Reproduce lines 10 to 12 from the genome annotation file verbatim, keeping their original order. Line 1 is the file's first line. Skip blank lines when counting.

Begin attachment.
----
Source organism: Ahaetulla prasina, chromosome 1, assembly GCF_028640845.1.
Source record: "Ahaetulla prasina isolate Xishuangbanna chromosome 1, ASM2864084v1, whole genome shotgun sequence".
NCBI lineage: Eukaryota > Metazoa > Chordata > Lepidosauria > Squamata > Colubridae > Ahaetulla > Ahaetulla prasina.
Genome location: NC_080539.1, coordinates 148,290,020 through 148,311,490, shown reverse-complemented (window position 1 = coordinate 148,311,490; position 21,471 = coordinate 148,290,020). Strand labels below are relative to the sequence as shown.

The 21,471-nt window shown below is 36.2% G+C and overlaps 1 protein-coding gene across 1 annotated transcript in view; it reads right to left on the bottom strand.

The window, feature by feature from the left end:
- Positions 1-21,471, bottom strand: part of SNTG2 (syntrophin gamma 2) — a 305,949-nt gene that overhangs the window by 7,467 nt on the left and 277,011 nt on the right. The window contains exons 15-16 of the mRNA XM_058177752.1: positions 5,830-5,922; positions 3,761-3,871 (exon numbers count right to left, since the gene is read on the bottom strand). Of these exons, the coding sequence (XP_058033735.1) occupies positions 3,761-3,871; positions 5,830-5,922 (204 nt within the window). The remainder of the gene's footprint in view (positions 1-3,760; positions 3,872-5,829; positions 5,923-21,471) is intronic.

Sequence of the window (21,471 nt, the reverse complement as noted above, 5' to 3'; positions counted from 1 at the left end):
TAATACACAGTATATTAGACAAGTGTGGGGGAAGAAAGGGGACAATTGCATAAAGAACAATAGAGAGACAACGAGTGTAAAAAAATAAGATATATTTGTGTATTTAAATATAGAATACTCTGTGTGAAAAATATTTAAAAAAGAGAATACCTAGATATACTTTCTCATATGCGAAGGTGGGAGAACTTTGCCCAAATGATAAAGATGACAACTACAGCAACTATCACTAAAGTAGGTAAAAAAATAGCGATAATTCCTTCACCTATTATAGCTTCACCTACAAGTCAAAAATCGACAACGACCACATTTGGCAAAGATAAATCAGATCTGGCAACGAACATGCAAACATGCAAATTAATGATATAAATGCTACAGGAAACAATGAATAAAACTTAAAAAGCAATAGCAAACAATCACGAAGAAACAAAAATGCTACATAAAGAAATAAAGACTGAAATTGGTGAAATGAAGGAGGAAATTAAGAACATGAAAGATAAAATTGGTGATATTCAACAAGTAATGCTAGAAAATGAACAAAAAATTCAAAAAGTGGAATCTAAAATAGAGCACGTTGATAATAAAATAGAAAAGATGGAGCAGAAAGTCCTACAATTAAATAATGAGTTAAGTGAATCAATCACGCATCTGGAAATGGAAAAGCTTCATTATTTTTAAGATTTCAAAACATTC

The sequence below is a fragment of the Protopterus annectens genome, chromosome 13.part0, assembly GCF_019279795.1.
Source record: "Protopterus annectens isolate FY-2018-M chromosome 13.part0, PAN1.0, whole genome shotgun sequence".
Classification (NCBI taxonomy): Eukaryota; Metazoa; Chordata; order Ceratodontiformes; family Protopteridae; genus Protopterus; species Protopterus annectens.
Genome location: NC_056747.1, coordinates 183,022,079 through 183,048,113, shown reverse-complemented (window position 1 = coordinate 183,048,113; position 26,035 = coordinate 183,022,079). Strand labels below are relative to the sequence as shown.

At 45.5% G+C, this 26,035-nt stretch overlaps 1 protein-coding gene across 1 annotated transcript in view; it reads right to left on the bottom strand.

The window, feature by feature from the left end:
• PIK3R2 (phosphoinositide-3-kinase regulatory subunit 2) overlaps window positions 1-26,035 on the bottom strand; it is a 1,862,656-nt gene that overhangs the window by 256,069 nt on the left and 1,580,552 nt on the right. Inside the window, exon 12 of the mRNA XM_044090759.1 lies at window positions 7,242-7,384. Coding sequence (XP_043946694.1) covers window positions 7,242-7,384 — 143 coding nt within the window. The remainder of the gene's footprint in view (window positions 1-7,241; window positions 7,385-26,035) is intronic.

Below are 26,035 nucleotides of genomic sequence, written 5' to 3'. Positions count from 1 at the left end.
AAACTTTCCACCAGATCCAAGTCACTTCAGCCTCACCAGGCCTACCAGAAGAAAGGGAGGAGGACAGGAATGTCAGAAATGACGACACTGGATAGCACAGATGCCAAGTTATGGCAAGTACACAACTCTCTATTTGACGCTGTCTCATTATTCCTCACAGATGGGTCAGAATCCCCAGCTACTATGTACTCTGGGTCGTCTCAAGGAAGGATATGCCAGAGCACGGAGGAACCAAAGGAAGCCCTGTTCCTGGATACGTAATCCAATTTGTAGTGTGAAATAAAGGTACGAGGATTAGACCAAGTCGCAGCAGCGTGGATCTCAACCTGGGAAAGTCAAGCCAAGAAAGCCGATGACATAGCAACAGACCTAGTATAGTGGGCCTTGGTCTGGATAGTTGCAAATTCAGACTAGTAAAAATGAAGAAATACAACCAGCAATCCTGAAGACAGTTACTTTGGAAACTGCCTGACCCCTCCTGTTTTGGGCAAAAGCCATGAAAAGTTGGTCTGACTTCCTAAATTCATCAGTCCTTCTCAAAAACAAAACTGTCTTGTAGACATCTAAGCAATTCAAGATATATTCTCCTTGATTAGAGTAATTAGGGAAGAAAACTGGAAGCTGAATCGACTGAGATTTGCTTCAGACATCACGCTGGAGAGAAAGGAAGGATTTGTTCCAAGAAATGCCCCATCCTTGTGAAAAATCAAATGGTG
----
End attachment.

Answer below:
The sequence below is a fragment of the Protopterus annectens genome, chromosome 13.part0, assembly GCF_019279795.1.
Source record: "Protopterus annectens isolate FY-2018-M chromosome 13.part0, PAN1.0, whole genome shotgun sequence".
Classification (NCBI taxonomy): Eukaryota; Metazoa; Chordata; order Ceratodontiformes; family Protopteridae; genus Protopterus; species Protopterus annectens.